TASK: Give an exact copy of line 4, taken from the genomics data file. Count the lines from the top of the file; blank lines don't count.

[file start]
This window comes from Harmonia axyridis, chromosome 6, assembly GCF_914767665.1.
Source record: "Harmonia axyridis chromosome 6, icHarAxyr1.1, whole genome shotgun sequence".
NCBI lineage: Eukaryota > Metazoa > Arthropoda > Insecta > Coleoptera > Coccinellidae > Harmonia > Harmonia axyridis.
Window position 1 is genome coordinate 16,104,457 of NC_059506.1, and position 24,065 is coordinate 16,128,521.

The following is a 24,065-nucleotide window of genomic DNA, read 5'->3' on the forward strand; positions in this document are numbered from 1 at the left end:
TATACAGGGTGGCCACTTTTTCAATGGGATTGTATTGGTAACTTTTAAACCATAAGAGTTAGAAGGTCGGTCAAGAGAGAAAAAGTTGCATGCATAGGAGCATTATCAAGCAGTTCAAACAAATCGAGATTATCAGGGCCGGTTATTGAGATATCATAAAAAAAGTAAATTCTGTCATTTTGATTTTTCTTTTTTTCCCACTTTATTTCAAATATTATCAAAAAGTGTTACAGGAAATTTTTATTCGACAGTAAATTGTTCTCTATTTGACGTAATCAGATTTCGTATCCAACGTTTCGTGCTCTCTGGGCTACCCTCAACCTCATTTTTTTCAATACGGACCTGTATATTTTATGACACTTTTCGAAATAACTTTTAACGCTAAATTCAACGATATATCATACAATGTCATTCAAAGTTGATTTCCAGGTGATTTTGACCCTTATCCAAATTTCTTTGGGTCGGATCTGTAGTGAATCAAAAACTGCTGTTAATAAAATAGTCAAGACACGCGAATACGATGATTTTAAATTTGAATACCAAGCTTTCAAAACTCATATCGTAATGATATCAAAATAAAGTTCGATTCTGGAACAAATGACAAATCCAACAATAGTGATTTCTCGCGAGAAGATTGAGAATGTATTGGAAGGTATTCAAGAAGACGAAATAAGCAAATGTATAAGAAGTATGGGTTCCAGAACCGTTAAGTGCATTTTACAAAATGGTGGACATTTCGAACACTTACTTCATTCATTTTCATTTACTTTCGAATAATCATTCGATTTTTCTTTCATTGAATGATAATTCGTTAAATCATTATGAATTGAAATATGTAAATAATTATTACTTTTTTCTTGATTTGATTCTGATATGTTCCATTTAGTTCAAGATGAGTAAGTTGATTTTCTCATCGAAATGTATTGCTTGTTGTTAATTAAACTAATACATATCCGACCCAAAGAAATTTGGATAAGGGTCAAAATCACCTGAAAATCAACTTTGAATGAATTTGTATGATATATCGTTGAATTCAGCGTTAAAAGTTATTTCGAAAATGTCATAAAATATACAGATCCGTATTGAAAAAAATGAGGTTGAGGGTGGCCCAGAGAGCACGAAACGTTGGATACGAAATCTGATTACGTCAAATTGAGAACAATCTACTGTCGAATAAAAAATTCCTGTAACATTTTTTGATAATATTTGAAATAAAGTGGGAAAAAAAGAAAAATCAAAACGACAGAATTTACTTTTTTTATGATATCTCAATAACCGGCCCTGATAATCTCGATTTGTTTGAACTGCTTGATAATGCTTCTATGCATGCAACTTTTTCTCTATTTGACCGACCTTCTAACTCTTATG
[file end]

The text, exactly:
Window position 1 is genome coordinate 16,104,457 of NC_059506.1, and position 24,065 is coordinate 16,128,521.